Tuesday, 25 January 2011

Gloucester 50k - The 50k Debut

Where do I start. Well I suppose with my 'war story'. Gloucester 50k was a key race in my diary for this year. It was not only my 50k road race debut but also a good warm up to some 100k races I have planned for this year.

I put in some solid training over the December period taking advantage of the holiday season to put in some high mileage (and burn off those calories!). The 5 week period between 06/12 to w/c 03/01 I managed to log about 565 miles most of which were on road - this is a little unusual as I try and get in as much trail running as possible. I was just glad that I didn't get any niggles from the hours of stomping tarmac. I put in a taper reducing my mileage down to 70 miles 2 weeks before the race and then about 35 miles during race week.

Inevitably with such training under my belt the Saturday night before the event I came down with some kind of bug that I am sure was kindly passed onto me by my son (who has a skill in collecting illnesses from his nursery). I woke up Sunday morning, had some porridge, a smoothie and switched on cbeebies for my boy when my temperature suddenly had me in a sweating fit. That was it. No running for me today. I went up stairs took my kit off jumped back into bed and declared to my wife that I would not be running today!

It was not long before the guilt and "what ifs?" started to rattle around in my head, so I jumped out of bed threw my kit back on and headed for Gloucester. I was hoping that a couple of Combiflam (Ibuprofen) and a large skinny Cappuccino would do the trick. It did!

It was not long before we were taken for a leisurely walk by one of the volunteers to Sellars Road which is about 2 miles into the Marathon route. The start is a small country road where we were told to wait for the elite car to come into view. This was a sign that the marathon runners (who start some way behind us) were coming our way and we were to start running and mingle with these guys. 10.30ish we were off.

I was not feeling too bad at this stage and headed off at quite a hard pace of around 5.20 - 5.40mm the route takes us through Hardwicke and Quedgeley in a figure of eight shape leading us to Stonebench turn where we start to count laps. For the 50k runners we do 4 laps of about 7 miles with a 1 mile return to the finish.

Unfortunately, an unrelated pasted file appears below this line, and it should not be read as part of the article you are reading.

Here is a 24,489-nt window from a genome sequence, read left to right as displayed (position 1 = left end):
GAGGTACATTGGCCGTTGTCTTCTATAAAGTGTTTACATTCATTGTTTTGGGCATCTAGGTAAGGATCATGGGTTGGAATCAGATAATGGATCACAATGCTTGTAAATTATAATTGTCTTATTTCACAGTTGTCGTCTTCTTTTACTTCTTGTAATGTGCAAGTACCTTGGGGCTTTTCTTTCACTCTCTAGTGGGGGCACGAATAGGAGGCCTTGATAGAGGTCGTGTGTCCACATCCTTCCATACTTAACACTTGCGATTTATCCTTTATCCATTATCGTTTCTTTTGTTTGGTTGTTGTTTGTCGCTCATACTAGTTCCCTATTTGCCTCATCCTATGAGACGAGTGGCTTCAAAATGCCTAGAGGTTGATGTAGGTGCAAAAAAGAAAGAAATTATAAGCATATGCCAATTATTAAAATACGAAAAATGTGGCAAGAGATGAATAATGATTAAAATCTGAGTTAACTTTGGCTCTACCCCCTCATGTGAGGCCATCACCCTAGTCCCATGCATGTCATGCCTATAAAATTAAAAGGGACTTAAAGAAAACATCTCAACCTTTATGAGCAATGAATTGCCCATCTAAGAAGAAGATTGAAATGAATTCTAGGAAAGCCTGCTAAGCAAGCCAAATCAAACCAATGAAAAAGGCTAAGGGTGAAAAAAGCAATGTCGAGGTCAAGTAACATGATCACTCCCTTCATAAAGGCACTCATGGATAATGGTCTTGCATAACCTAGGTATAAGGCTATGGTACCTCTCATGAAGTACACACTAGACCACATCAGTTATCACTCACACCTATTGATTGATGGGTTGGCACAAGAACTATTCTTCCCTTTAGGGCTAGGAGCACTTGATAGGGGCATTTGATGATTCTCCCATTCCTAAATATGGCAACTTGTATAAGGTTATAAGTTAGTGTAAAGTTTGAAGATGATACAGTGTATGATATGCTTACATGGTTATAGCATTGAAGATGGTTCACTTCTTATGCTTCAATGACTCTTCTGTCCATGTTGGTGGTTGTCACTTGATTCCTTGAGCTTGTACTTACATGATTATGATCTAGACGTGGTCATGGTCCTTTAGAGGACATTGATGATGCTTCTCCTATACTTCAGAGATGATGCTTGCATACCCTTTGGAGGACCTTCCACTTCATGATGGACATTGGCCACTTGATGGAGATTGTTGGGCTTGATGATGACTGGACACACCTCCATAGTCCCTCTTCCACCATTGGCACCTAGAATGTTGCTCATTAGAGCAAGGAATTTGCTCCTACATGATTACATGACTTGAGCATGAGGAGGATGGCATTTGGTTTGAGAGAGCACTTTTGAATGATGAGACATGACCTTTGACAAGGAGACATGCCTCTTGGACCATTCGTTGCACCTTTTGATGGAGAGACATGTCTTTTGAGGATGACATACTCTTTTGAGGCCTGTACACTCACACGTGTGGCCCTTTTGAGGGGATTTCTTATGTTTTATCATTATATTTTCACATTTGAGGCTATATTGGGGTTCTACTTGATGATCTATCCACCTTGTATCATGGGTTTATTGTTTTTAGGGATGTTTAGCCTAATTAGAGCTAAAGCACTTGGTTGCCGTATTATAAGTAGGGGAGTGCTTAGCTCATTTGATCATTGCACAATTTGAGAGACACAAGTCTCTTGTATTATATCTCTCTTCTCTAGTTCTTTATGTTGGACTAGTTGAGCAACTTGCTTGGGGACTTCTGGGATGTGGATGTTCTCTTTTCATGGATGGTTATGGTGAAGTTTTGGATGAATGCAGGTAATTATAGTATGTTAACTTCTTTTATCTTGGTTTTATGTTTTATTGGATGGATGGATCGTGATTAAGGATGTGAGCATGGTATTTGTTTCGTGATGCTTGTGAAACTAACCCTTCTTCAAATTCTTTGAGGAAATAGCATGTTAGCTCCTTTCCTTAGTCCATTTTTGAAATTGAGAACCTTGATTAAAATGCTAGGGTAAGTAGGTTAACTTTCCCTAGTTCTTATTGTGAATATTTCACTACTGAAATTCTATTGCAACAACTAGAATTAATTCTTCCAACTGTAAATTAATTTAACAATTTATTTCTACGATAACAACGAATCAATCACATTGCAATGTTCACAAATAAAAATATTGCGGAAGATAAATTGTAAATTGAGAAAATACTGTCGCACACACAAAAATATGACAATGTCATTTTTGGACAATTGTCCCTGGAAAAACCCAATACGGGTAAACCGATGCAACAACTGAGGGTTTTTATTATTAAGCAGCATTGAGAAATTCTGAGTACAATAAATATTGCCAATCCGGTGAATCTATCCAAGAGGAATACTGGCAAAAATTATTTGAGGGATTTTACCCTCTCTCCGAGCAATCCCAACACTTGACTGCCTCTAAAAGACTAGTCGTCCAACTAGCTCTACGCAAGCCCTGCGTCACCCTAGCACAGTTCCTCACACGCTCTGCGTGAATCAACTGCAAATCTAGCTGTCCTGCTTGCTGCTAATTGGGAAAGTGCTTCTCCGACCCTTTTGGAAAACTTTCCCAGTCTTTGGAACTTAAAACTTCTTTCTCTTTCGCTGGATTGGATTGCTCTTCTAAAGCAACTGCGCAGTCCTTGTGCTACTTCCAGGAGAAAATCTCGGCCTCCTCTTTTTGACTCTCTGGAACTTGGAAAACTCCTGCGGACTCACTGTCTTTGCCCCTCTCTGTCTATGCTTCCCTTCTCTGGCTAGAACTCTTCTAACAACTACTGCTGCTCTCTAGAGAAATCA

The first couple of loops passed without much notice, I maintained a reasonable pace although again quite erratic, I remember looking at my Garmin and noticed that my pace was 4.50mm on the flat - I eased on the brakes a little but felt strong so tried to maintain a pace between 5.30mm to 5.45 hitting 20 miles in 1 hour 56. This was about the time when the battery in my watch died. Hmmm

The loop takes you through Elmore and Longney through quite country lanes and is very scenic. The support was great and really gave me a boost when I needed it.

The drink stations were perfectly located and offered both water and High Five so hydration was not too much of an issue. I had kept a Clift peanut biscuit to hand and munched on it from about an hour and a half in. I could have probably done with a bit more food but it kept me going until the end.

It was about 26-27 miles when things started to go wrong and my body began to shut down - I reckon it was a mix or erratic pacing and not feeling too well but I suddenly went from 5.40mm to something way over 6mm (if not 7+mm for about half a mile) before I got a grip of myself. Soon after English International 100k runner Julian Rendall came rushing past me looking very strong. He had amazingly picked up the 3 minute advantage I had gained over the race period and continued to push forward up to the finish line. A very good performance. Unfortunately, I did not have it in me that day to pick up the pace and push to the finish - perhaps next time. My priority was not to drop any more time and Allen Smalls was hot on my heels!

Top 3 Men:

1. Julian Rendall - 3:07:22
2. Daniel Doherty - 3:09: 05
3. Allen Smalls - 3: 09: 41